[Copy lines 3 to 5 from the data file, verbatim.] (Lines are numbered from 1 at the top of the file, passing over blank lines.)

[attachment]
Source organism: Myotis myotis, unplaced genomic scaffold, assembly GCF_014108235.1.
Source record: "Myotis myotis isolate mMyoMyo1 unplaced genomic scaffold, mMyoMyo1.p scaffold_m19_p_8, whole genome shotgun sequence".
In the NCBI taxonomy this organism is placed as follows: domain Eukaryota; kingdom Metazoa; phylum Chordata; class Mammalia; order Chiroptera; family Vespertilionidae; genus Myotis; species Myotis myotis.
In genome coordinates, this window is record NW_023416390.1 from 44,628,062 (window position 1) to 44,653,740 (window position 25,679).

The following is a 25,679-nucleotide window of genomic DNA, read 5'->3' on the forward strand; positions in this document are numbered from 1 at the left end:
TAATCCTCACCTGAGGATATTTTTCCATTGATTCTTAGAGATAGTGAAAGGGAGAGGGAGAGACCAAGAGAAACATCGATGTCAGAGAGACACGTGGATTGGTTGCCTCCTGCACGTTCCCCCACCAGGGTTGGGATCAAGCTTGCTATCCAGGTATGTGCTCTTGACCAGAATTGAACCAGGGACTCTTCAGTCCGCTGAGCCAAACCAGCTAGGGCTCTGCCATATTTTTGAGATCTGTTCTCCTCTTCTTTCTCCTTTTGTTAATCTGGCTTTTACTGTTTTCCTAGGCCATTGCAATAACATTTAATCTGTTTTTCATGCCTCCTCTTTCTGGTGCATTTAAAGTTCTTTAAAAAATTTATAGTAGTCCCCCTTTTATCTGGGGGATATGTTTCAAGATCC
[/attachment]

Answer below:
In the NCBI taxonomy this organism is placed as follows: domain Eukaryota; kingdom Metazoa; phylum Chordata; class Mammalia; order Chiroptera; family Vespertilionidae; genus Myotis; species Myotis myotis.
In genome coordinates, this window is record NW_023416390.1 from 44,628,062 (window position 1) to 44,653,740 (window position 25,679).

The following is a 25,679-nucleotide window of genomic DNA, read 5'->3' on the forward strand; positions in this document are numbered from 1 at the left end: